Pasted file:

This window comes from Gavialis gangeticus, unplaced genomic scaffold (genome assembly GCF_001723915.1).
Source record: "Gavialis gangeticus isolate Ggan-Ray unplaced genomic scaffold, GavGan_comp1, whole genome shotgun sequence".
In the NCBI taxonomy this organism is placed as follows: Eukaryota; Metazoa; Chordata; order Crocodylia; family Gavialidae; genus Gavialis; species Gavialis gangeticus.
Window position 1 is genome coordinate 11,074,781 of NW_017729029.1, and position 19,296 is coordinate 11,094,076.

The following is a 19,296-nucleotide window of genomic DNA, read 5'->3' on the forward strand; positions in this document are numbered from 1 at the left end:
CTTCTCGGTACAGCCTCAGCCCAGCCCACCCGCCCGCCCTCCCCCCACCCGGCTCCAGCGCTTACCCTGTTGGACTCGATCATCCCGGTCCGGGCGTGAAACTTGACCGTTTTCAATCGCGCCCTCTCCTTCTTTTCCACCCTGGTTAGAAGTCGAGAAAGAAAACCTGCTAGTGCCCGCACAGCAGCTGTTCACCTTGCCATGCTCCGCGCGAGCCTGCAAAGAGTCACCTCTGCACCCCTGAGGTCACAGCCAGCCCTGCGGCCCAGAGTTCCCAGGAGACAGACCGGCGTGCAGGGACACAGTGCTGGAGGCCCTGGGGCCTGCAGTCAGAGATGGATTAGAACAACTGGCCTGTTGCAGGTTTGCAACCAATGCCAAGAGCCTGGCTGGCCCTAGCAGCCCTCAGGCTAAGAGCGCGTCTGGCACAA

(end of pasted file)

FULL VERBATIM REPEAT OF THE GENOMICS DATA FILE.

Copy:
This window comes from Gavialis gangeticus, unplaced genomic scaffold (genome assembly GCF_001723915.1).
Source record: "Gavialis gangeticus isolate Ggan-Ray unplaced genomic scaffold, GavGan_comp1, whole genome shotgun sequence".
In the NCBI taxonomy this organism is placed as follows: Eukaryota; Metazoa; Chordata; order Crocodylia; family Gavialidae; genus Gavialis; species Gavialis gangeticus.
Window position 1 is genome coordinate 11,074,781 of NW_017729029.1, and position 19,296 is coordinate 11,094,076.

The following is a 19,296-nucleotide window of genomic DNA, read 5'->3' on the forward strand; positions in this document are numbered from 1 at the left end:
CTTCTCGGTACAGCCTCAGCCCAGCCCACCCGCCCGCCCTCCCCCCACCCGGCTCCAGCGCTTACCCTGTTGGACTCGATCATCCCGGTCCGGGCGTGAAACTTGACCGTTTTCAATCGCGCCCTCTCCTTCTTTTCCACCCTGGTTAGAAGTCGAGAAAGAAAACCTGCTAGTGCCCGCACAGCAGCTGTTCACCTTGCCATGCTCCGCGCGAGCCTGCAAAGAGTCACCTCTGCACCCCTGAGGTCACAGCCAGCCCTGCGGCCCAGAGTTCCCAGGAGACAGACCGGCGTGCAGGGACACAGTGCTGGAGGCCCTGGGGCCTGCAGTCAGAGATGGATTAGAACAACTGGCCTGTTGCAGGTTTGCAACCAATGCCAAGAGCCTGGCTGGCCCTAGCAGCCCTCAGGCTAAGAGCGCGTCTGGCACAA